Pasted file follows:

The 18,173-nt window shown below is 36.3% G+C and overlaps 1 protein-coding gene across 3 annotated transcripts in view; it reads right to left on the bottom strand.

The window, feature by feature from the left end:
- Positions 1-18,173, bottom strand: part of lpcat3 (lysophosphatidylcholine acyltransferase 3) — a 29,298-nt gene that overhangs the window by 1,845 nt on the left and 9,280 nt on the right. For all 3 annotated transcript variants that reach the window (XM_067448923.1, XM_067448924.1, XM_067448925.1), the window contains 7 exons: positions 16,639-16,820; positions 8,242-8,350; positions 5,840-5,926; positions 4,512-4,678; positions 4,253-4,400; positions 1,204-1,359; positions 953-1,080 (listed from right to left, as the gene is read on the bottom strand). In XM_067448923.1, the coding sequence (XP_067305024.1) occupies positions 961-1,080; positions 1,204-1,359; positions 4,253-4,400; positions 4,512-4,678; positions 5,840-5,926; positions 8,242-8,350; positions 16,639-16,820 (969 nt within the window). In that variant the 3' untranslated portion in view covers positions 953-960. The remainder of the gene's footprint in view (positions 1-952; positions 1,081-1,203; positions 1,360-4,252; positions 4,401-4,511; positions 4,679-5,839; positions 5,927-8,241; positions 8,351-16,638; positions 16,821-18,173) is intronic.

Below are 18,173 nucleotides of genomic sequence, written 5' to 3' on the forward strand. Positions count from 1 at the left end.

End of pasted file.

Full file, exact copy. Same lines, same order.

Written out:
The 18,173-nt window shown below is 36.3% G+C and overlaps 1 protein-coding gene across 3 annotated transcripts in view; it reads right to left on the bottom strand.

The window, feature by feature from the left end:
- Positions 1-18,173, bottom strand: part of lpcat3 (lysophosphatidylcholine acyltransferase 3) — a 29,298-nt gene that overhangs the window by 1,845 nt on the left and 9,280 nt on the right. For all 3 annotated transcript variants that reach the window (XM_067448923.1, XM_067448924.1, XM_067448925.1), the window contains 7 exons: positions 16,639-16,820; positions 8,242-8,350; positions 5,840-5,926; positions 4,512-4,678; positions 4,253-4,400; positions 1,204-1,359; positions 953-1,080 (listed from right to left, as the gene is read on the bottom strand). In XM_067448923.1, the coding sequence (XP_067305024.1) occupies positions 961-1,080; positions 1,204-1,359; positions 4,253-4,400; positions 4,512-4,678; positions 5,840-5,926; positions 8,242-8,350; positions 16,639-16,820 (969 nt within the window). In that variant the 3' untranslated portion in view covers positions 953-960. The remainder of the gene's footprint in view (positions 1-952; positions 1,081-1,203; positions 1,360-4,252; positions 4,401-4,511; positions 4,679-5,839; positions 5,927-8,241; positions 8,351-16,638; positions 16,821-18,173) is intronic.

Below are 18,173 nucleotides of genomic sequence, written 5' to 3' on the forward strand. Positions count from 1 at the left end.